Seyfarth Synopsis: Employers, take note—the long-awaited, new FEHA regulations related to national origin are about to take effect! Come July 1, 2018, new regulations on national origin under California’s Fair Employment and Housing Act reflect a broad definition of national origin, codify existing case law, and intensify already strict regulations prohibiting harassment, discrimination, and retaliation based on national origin. The regulations will apply to applicants and employees, irrespective of documentation status. (The prior FEHC regulations on national origin addressed only English-only policies and incorporated defenses generally applicable to other protected bases.)
Your Eyes Can Deceive You. Don’t Trust Them.
Whether it’s the sandy dunes of Tatooine, or the lush forest of Endor, everyone has a national origin, even if it’s in a galaxy far, far away. The new regulations, which reflect currently existing California law, expansively define “national origin” to include an individual’s or ancestor’s actual or perceived:
- physical, cultural, or linguistic characteristics associated with a national origin group,
- marriage to or association with person of a national origin group,
- tribal affiliation,
- membership in or association with an organization identified with or seeking to promote the interest of a national origin group,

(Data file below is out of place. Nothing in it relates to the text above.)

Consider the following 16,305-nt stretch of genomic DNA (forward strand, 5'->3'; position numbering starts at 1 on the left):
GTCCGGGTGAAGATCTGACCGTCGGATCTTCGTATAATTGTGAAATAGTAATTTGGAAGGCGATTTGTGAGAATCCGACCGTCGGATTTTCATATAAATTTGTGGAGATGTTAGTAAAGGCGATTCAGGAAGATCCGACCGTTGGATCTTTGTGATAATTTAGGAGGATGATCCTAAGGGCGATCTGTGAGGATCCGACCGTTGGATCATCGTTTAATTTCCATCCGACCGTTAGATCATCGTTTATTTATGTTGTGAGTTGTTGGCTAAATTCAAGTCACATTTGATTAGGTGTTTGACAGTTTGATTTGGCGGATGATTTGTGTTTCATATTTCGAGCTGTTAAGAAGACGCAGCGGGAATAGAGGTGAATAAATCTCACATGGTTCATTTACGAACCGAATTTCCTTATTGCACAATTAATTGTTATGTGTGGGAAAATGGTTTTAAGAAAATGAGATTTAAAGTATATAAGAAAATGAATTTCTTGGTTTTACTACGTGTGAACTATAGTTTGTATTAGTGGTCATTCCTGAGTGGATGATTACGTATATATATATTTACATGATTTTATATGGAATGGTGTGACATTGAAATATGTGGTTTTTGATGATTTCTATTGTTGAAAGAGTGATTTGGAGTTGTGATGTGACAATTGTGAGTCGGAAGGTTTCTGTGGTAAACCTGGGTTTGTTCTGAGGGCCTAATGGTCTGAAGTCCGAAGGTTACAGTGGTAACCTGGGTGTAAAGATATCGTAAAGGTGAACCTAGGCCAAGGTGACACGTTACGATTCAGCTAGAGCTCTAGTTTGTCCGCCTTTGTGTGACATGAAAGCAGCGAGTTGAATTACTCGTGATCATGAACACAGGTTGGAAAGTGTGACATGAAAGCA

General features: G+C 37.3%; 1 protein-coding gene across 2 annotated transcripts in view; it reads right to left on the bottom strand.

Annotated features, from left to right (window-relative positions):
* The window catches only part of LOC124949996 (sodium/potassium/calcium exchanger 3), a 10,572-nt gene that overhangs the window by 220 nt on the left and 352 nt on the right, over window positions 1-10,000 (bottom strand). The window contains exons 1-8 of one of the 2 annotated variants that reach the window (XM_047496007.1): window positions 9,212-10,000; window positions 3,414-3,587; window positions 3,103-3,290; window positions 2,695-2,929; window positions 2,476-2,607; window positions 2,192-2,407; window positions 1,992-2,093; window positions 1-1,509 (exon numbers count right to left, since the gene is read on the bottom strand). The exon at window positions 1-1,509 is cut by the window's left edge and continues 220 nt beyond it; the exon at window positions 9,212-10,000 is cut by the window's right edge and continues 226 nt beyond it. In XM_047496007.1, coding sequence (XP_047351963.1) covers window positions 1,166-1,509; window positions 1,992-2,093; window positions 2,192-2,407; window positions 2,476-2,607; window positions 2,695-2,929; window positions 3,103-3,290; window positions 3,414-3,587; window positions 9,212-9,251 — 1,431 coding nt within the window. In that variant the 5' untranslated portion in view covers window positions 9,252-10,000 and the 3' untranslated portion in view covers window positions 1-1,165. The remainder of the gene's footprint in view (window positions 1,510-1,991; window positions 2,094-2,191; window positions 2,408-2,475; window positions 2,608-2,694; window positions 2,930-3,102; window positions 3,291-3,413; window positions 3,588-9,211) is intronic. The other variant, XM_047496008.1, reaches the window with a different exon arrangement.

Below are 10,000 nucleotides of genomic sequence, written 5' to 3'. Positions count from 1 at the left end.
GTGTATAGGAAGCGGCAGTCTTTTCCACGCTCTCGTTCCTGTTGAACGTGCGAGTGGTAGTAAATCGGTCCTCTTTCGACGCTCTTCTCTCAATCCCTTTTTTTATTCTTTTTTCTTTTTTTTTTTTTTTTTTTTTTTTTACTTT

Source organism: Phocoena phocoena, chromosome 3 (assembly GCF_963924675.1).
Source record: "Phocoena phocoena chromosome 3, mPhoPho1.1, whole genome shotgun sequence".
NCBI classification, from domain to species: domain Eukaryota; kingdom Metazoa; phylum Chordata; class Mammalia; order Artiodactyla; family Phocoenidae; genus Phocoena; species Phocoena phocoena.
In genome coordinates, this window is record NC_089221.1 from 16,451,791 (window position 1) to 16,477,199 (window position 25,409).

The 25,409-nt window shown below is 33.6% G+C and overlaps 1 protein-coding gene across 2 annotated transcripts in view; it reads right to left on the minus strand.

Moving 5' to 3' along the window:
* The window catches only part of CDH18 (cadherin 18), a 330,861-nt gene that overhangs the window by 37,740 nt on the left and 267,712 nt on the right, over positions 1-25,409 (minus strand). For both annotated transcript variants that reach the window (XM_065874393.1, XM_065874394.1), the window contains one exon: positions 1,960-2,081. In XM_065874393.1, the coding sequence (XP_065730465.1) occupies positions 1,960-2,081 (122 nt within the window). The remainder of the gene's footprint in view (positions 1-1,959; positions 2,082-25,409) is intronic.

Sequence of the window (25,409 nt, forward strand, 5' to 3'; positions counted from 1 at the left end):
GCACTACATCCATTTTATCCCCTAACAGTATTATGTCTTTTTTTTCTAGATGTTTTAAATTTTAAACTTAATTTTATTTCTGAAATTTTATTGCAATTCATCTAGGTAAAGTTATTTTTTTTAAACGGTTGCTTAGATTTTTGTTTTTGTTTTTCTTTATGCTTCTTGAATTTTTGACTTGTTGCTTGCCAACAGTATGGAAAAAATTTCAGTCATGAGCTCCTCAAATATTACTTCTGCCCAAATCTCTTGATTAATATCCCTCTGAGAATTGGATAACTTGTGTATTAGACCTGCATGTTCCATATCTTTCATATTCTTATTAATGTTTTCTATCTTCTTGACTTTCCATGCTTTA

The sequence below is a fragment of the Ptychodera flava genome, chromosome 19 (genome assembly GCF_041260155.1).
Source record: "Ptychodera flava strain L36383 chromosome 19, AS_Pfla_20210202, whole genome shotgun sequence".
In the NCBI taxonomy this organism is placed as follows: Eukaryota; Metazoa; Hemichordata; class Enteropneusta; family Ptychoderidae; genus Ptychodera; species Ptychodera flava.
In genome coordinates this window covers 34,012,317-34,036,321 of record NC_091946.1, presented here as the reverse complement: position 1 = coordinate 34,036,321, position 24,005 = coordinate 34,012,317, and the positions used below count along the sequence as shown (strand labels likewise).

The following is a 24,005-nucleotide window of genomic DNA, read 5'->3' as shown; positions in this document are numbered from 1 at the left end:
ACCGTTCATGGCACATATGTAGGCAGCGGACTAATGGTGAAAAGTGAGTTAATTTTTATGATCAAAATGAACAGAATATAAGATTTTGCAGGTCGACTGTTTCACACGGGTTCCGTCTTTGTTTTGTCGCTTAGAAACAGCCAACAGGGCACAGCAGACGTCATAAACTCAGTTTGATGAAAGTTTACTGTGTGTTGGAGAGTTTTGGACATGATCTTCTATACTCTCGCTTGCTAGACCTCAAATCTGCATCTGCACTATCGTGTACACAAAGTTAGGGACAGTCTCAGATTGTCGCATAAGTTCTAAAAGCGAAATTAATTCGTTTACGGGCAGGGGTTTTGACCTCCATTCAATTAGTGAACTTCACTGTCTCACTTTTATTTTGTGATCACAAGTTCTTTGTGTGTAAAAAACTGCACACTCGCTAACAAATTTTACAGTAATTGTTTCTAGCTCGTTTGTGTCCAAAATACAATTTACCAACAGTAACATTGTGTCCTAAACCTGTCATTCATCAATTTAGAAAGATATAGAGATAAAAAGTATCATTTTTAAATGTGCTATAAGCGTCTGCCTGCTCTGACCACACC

- attendance or participation in schools, churches, temples, mosques, or other religious institutions generally used by persons of a national origin group, and
- name associated with a national origin group.
Lest anyone try to find some wriggle room here, the regulations emphasize that “national origin groups include, but are not limited to, ethnic groups, geographic places of origin, and countries that are not presently in existence.” This might mean that your newly married cousin now claiming Wookiee heritage may actually be protected under the new regulations.
Do You Know Droidspeak?
Adhering to case law and statutory provisions, the new regulations address language restriction policies—including English-only policies—only under the very narrow circumstances already set forth in the FEHA:
- the language restriction is justified by “business necessity,”
- the language restriction is narrowly tailored, and
- the employer has told employees about how and when the language restriction applies and what happens to employees who violate it.
The regulations, following the elements set forth in FEHA, define “business necessity” so narrowly that most employers may find it difficult to show. A language restriction is justified by business necessity only where:
- the restriction is necessary to the safe and efficient operation of the business,
- the restriction effectively fulfills the business purpose it is supposed to serve, and
- there is no alternative practice to the restriction that would accomplish the business purpose equally well with a lesser discriminatory impact.
The regulations state that a language restriction is not justified if it either promotes business convenience or is due in part to customer or co-worker preference. In any event, English-only restrictions cannot apply to employees’ non-work time (such as breaks, lunch, unpaid employer-sponsored events).
Discrimination against an employee’s accent may also be national origin discrimination, unless the accent interferes materially with the ability to perform the job in question.
Requiring English proficiency may also be discriminatory, absent “business necessity,” to which the regulations make these factors relevant:
- the type of proficiency required,
- the degree of proficiency required, and the nature, and
- the job duties of the position.